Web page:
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Web Resource of the New and Improved

Logo for USA.govWelcome to another edition of Web Resource of the Week here at The Patriot Spot. Today we are featuring an excellent resource of government information: The official website of the U.S. federal government,, recently launched a redesigned website that makes things easier to find and is much more user-friendly. You can read the official announcement here. I took some time to take the new site for a spin. Here are some highlights:
  • They have a prominent search box front and center. You can type in a topic, and similar to Google, as you type, the search engine will give suggestions. For instance, type "jobs," and the engine suggests things like "job listings" or "jobs abroad." I just ran the search for jobs, which I admit is very broad. I got about 9 million hits; however, the first link on the list was to, which is the federal government's official website. This would likely satisfy most users. For users who want to narrow their results, they can type in more than one term, use one of the offered suggestions, or use the advanced search. Do note that the advanced option does not appear until you run a search (it is not readily apparent in the front page). The custom engine is powered by Bing.
  • Right under the search box, you see a small slide show. The show has three slides, and it highlights some high interest services. As of this writing, one of the highlights was how to get a U.S. Passport online. Next to this is a list of popular topics.
  • They have also added a series of mobile apps. This is a brand new addition that smartphone users will appreciate. I counted 18 apps for things like: product recalls, an alternative fuel locator (I thought that was kind of neat for those people who drive cars that can take things like biodiesel or even if you need propane), and the FBI's Most Wanted. All the apps are free to use (with the usual caveat that charges from your cell phone carrier may apply). According to the site, "the apps featured in our gallery were developed by government agencies on a variety of platforms. Currently, we have apps for iPhone, Android and Blackberry. A lot of our apps are mobile-friendly websites, which means they can be accessed by any device. Each agency works one-on-one with the separate platform and signs a terms of service agreement with them, so it is up to the individual agency to decide which platform to use. At this time, there is no coordinated plan to offer each and every app on every platform." In other words, not all apps are compatible with all smartphones, so visit the site and check details. For example, the product recalls app is listed as having an Android app and it notes that (the recalls website) does have a mobile version you can access.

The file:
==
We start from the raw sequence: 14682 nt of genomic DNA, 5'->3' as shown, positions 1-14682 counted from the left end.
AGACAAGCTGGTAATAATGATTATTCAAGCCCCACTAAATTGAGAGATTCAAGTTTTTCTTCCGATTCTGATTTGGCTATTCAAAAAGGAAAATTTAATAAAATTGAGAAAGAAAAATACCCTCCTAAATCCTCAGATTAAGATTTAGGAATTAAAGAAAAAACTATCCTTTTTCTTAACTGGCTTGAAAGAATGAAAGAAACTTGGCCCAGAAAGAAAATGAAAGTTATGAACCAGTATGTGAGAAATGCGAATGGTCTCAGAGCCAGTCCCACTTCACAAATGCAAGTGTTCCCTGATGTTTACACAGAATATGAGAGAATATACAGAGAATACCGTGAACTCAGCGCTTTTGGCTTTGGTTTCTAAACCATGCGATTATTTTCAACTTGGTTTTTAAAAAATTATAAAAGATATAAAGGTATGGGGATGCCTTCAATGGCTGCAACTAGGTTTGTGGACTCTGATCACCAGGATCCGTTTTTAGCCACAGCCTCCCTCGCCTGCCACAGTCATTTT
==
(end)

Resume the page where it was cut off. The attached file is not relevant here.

• There are options for online social media users. You can keep track of the site, its services, and any new additions on your favorite online social media site. This includes Facebook, Twitter, and even YouTube. There is also a blog, which you can subscribe to using your favorite feed reader. Personally, I do subscribe to their blog via Google Reader, and it works very well for me.
  • And speaking of blogs, the site also offers an excellent list of government blogs organized by subject. This is part of their reference section, which includes a very good list of additional resources. Don't let the word "reference" scare you away. This is not just for librarians. On this reference section you can find things like abbreviations (GAO, CBO, OMB), various calendars, forms, maps, and even historical documents. Say you need to read a copy of the U.S. Constitution? Find it in the reference section (direct link to the Constitution here; the site links to the National Archives).
Why would you use this site? The website provides a central location to find information from the federal government. It also provides links to various state agencies. So, you could type a query like "jobs in Texas," and you would get some good results; the first link in the result list for that search is for the Texas Workforce Commission, so you get pretty relevant results. When it comes to finding government information, the basic rule is you need to have an idea what agency would provide the information you seek. Using the website means you can search for the information, and it will tell you where to go find it. It is a very good starting point. Whether you need information on jobs, how to contact your elected officials, how they voted, bills in Congress, travel tips, the TSA's list of restricted items for travel, economic information, etc., you can find it on
Published by root on 20 Aug

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